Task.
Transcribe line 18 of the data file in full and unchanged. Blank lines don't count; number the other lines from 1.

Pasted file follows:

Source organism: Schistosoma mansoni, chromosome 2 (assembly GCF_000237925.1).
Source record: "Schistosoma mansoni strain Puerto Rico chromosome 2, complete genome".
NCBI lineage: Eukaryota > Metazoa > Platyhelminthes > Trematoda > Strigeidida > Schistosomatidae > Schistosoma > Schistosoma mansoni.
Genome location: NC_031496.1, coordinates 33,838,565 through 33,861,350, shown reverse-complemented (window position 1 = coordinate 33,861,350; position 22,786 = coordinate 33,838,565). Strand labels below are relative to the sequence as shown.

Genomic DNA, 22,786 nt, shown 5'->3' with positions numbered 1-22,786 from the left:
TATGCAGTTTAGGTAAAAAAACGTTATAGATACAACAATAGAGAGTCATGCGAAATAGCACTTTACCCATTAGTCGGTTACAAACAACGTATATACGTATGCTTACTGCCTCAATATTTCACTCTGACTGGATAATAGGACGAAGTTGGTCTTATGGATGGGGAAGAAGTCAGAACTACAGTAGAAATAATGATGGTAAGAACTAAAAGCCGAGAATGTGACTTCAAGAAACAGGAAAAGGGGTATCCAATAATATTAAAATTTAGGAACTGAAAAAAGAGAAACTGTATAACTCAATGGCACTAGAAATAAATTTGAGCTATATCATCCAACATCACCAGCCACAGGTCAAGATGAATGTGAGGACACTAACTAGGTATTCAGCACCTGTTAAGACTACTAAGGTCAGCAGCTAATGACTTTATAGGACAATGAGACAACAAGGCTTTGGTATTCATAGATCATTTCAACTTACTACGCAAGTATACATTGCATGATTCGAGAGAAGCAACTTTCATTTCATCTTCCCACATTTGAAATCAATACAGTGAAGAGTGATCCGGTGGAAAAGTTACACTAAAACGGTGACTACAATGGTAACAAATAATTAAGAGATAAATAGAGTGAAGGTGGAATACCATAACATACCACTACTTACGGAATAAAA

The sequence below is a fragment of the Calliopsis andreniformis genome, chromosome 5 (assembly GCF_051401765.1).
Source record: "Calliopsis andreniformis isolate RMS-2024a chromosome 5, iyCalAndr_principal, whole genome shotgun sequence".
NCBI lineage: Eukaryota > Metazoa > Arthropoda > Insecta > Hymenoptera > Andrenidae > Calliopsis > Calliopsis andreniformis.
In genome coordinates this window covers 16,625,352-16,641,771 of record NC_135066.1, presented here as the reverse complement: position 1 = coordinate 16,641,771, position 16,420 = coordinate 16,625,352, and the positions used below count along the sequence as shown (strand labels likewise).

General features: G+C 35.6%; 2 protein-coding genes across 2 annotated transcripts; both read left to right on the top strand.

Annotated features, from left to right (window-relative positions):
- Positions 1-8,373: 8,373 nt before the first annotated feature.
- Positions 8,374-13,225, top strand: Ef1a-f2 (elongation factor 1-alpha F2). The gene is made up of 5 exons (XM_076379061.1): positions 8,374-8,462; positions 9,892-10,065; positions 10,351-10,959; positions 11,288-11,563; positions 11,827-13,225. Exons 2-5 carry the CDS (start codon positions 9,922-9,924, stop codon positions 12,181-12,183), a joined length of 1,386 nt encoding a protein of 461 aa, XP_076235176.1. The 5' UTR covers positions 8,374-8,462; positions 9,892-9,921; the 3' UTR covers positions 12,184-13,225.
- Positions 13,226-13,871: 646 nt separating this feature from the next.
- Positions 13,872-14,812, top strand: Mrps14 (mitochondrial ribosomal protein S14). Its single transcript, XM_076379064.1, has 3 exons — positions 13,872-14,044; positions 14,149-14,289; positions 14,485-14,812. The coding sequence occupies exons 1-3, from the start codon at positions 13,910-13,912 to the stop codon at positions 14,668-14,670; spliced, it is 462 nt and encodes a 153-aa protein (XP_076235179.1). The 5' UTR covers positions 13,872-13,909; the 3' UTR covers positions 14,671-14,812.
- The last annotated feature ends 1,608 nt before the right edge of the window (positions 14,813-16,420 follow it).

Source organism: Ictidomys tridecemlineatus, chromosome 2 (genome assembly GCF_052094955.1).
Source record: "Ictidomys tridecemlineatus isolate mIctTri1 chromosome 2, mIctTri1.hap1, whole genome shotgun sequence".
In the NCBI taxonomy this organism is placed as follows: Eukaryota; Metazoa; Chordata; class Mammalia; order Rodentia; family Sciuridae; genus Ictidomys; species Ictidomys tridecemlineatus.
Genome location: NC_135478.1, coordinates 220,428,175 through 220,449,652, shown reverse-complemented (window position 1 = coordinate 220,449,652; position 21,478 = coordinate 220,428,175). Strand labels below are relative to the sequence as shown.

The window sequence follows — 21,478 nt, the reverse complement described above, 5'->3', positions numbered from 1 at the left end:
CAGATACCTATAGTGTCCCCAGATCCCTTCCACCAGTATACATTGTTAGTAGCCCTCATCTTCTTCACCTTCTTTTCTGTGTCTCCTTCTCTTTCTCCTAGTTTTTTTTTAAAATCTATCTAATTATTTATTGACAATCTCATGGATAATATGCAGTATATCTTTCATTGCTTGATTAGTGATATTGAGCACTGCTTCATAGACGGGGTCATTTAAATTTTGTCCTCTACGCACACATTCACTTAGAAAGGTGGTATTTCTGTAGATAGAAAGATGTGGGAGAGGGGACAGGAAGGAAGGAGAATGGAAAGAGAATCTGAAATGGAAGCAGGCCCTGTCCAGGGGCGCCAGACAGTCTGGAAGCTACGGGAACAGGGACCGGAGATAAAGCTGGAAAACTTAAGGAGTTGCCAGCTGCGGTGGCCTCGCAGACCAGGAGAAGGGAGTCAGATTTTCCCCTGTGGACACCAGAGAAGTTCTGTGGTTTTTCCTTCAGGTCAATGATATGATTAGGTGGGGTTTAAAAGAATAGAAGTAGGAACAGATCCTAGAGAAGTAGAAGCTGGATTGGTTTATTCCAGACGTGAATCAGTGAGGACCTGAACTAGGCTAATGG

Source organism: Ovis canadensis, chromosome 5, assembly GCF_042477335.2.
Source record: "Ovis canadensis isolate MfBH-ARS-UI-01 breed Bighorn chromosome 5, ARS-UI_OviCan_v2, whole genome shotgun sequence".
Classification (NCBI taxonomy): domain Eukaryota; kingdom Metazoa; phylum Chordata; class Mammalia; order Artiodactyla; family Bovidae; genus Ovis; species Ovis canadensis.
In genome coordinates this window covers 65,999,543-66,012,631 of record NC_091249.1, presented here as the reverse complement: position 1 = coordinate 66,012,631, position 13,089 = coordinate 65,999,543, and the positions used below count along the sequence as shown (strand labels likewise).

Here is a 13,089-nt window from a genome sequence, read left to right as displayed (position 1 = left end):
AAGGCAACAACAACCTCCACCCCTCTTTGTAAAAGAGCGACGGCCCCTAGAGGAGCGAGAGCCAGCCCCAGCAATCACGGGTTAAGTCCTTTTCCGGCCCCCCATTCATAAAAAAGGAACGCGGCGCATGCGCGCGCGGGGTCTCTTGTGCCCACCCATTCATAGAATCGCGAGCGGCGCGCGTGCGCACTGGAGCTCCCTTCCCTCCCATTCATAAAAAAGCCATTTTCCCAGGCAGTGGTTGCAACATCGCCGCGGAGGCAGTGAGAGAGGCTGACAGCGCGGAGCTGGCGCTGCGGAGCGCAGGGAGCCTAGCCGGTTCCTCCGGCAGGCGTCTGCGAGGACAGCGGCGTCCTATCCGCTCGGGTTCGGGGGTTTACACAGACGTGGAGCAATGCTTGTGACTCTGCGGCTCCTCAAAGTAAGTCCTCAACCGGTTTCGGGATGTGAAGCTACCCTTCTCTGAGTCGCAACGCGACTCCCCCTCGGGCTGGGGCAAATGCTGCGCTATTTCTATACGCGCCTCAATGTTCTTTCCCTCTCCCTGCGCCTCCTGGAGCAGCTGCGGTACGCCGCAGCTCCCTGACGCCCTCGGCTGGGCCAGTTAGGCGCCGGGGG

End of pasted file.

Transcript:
Source organism: Ictidomys tridecemlineatus, chromosome 2 (genome assembly GCF_052094955.1).